LKY 2017 in Hazard

Posted on: November 17, 2017
Tags: Leadership Kentucky

Author: Leslie Smart, KentuckyOne Health Foundations

Two days of perfect November weather, slightly chilly but simultaneously warm standing in the basting sun and complimented by vibrant yellow, red and orange colors with a steady stream of falling leaves, the Class of 2017 navigated the windy roads toward the Appalachian Mountains to one of Kentucky’s most scenic regions.

 

As the last bars of cell service began to fade on my phone, I quickly took full advantage of the opportunity to completely check out and listened to the soundtrack from Dances with Wolves as I winded my way to Buckhorn Lake State Park.  A perfect complement and on my final approach to the park, I was greeted by a rafter of turkeys and a tiny fawn.  Tom Kmetz spotted a black bear.  Clearly, we weren’t in Kansas anymore.

 

The welcome appropriately kicked off overlooking the lake with Donnie Holland, Commissioner of the Kentucky Department of Parks and Regina Stivers, Deputy Secretary of Tourism, Arts and Heritage.  No doubt Kentucky has lagged behind maximizing tourism for the state compared to our neighbors, but despite these challenges Holland was optimistic for the future.  The beauty of Kentucky is a resource worthy of promoting and investing in, and it could be one key to economic stability.   However, our dinner speaker Ben Chandler, President and CEO of the Foundation for a Healthy Kentucky, painted a sad picture of the health of the state.  Often referred to as the “Kentucky uglies,” we reviewed the grim rankings in cancer, obesity and drug use.  Depressing but it appropriately prepared us for the next day’s deep dive on healthcare and the Opioid epidemic.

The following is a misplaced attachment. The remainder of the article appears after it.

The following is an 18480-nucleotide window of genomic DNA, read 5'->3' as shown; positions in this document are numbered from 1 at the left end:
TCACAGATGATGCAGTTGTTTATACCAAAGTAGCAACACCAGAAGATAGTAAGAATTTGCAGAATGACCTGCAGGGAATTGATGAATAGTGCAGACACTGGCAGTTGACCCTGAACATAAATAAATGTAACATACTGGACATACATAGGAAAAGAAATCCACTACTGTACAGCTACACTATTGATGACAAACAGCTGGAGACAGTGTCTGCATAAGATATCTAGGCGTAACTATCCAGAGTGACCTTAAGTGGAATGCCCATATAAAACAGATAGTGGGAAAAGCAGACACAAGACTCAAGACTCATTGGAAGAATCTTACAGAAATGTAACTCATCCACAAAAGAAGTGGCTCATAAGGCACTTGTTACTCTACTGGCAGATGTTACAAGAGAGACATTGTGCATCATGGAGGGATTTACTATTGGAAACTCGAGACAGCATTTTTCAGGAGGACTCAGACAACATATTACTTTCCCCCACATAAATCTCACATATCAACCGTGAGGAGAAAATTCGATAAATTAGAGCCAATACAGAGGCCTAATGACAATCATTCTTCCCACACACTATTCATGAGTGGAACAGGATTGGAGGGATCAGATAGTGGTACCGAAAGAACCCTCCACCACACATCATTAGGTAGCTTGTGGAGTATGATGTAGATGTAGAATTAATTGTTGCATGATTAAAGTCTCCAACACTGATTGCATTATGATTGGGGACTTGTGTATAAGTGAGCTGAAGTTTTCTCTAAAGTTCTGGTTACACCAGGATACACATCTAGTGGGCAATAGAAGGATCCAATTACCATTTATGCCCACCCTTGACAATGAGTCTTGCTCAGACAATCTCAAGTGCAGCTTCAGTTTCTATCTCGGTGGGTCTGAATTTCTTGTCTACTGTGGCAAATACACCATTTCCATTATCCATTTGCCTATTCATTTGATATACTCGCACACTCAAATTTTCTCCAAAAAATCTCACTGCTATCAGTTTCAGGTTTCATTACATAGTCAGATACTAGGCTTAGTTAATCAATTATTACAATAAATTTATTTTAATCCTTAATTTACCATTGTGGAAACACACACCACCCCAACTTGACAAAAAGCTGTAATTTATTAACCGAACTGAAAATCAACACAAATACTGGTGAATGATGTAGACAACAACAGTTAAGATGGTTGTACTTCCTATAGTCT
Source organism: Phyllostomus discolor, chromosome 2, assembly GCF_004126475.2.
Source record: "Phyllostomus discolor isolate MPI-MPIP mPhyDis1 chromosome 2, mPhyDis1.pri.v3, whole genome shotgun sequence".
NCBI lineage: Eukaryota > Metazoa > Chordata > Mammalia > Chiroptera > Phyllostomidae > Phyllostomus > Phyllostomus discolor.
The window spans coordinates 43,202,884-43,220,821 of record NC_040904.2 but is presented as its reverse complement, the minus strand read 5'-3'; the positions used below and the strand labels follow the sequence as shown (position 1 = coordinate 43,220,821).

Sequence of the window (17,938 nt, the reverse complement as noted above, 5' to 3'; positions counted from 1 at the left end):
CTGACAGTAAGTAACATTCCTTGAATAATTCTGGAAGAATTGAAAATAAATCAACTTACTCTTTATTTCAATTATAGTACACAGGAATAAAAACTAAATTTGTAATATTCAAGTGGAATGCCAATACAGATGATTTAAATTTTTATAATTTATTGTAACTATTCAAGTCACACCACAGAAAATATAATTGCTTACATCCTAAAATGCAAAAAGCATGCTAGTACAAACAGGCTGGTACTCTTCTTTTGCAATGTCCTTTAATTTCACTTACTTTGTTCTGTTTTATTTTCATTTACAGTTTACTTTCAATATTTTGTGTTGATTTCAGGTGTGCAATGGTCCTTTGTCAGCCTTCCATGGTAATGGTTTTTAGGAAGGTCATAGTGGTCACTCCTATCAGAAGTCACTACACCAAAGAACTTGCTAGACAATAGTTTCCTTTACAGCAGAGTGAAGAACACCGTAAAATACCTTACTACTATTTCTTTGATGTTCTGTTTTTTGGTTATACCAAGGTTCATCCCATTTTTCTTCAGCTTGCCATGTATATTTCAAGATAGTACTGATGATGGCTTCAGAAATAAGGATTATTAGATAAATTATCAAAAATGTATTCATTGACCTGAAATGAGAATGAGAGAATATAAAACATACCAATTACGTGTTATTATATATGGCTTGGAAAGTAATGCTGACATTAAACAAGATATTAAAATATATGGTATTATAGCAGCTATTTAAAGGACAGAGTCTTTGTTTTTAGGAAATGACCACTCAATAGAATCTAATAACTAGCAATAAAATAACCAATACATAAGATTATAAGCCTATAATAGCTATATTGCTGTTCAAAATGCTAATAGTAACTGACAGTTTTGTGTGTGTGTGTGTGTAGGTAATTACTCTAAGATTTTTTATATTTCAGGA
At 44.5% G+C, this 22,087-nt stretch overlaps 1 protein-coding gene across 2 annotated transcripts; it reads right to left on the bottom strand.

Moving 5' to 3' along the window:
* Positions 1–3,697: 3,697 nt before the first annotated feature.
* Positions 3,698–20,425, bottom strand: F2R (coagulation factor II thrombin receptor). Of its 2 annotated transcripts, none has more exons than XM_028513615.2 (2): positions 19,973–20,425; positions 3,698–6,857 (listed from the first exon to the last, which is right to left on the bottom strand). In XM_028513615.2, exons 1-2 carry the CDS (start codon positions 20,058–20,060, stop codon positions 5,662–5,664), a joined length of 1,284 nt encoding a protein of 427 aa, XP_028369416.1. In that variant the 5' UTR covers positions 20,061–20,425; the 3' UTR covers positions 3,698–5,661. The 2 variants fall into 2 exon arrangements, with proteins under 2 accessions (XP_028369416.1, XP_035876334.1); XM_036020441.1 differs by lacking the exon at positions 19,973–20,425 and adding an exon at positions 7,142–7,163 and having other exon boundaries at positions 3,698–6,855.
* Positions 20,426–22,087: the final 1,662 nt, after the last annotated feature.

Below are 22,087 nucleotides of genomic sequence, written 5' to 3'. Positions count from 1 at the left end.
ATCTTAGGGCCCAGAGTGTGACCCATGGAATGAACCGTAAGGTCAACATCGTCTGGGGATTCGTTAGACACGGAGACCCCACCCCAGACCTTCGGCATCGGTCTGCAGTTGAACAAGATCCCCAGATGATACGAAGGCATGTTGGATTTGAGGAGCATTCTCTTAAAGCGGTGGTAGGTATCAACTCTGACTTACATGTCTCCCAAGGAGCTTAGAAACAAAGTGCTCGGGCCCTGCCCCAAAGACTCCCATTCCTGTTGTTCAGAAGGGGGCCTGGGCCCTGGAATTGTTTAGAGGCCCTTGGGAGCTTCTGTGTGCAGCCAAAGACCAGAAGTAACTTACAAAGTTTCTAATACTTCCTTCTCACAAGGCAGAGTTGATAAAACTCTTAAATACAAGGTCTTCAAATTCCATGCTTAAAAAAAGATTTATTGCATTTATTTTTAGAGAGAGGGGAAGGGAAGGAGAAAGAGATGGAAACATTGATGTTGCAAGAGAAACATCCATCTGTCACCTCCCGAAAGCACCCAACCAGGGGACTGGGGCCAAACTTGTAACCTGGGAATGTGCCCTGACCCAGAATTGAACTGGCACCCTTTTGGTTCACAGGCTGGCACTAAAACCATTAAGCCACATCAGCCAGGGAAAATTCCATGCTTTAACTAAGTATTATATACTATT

The next morning began with a nail biting bus ride to Manchester and that was just the start of what proved to be a day of very mixed emotions about the critical challenges and needs to reverse what has become a crisis for Kentucky and the country.  Medical healthcare leaders painted a picture of gloom, doom and a ray of hope as we participated in an active day of tours, talks and discussions.  Fortunately, the late afternoon visit to the Challenger Center provided a much-needed lift and launched an evening of hands-on discovery about the assets eastern Kentucky can offer to the aerospace industry.   Finally, an economic development presentation followed by a tour of surface mine on Friday, left the Class of 2017 encouraged about our beloved Bluegrass state.

 

Other bonding highlights of the November session were bonfires, sticky roasted marshmallows, a five-gallon jar of cheese balls, and the musical talents of guitarists Julie Whitis and Tom Kmetz followed by the biggest surprise, Michael Kleinert, who serenaded the Class of 2017 into what will soon be the final session of the year.  Hard to believe Simsoc was so long ago.

 

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